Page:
America's Cup: what to expect when racing resumes

Oracle Team USA skippered by Jimmy Spithill in action racing against Emirates Team New Zealand...
Oracle Team USA skippered by Jimmy Spithill in action racing against Emirates Team New Zealand helmed by Peter Burling during day 1 of the America's Cup Match. Photo: Getty

It seems like the longest five days ever waiting to get on with racing for the America's Cup.

There has been a lot going on at both Emirates Team NZ and with Oracle Team USA.

ETNZ has been making further modifications to their fairings, both on their hulls and on their wing. Fairings are designed to reduce aerodynamic drag. This is a big deal on these yachts because they travel so quickly. Any reduction in drag is an increase in boat speed. This is all part of the continual improvement approach.

OTUSA have changed mail foil (dagger-board) tips to increase the area and lift they provide. Their intent here is to try and improve acceleration, upwind height and especially tacking. They were back out on the water after only two days (and nights) in the shed and have been doing a lot of tacking practice.

In Races 1 - 4 Oracle was noticeably slower in their tacking with speeds dropping to around 17 knots in each tack.

Team NZ on the other hand bottom out at around 21 knots and are back up to full speed (around 27-28 knots) very quickly. This results in a loss of about 5 seconds per tack to Orcale and so is a major advantage for Team NZ.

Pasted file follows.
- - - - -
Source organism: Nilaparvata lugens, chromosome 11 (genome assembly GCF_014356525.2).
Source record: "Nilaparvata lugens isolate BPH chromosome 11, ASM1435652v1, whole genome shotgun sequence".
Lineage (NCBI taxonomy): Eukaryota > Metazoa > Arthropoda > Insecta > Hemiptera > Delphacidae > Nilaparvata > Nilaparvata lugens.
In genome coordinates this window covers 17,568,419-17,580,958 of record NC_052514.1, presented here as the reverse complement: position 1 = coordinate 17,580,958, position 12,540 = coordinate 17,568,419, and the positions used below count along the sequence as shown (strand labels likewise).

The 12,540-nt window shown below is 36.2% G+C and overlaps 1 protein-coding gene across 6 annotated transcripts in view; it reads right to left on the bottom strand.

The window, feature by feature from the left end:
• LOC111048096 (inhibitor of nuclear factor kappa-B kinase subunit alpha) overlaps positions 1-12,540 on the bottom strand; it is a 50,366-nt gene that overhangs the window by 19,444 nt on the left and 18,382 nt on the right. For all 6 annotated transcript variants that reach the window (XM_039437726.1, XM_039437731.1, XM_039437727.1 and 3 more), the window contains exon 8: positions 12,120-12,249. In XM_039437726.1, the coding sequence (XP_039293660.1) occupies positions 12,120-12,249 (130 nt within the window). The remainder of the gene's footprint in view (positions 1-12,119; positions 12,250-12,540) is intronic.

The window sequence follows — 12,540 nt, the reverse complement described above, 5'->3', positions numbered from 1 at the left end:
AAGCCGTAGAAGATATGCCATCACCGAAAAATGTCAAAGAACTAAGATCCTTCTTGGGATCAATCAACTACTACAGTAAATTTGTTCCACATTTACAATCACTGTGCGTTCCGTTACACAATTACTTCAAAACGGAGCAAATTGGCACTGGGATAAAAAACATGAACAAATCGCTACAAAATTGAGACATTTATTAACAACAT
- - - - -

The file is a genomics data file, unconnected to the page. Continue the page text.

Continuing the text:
With 10-12 tacks per race, the net gain to ETNZ is around a minute! Furthermore, it provides ETNZ with advantages to defend through tacking on Oracle and also advantages should they fall behind and want to attack Oracle in a tacking dual to get separation.

OTUSA have also changed their elevators (winglets) on their rudders and are changing the way they trim their wing. All of this is about catch-up. They have put nothing on their boat which is fundamentally different than what ETNZ already have. The question is will the chaser (OTUSA) have done enough to catch the leader (ETNZ). We will find out tomorrow.

The forecast is very much in the "Goldilocks" zone (not too windy, not too light) for Emirates Team NZ with all PredictWind models showing wind strengths similar to the first two days of racing.

The only major difference is that the wind direction will be south-westerly as opposed to the east - northeast winds from Day 1 and 2. This wind direction tends to get shiftier towards the top of the course and the lead yacht will need to be careful to not get out of phase with the puffs and shifts as they get towards the top third of the race track.

PredictWind forecast for Day 3 (Races 5 and 6) of the 35th America's Cup.

PWG: 5-7 knots
PWC: 7-9 knots
GFS: 8-10 knots
ECMWF: 9-12 knots

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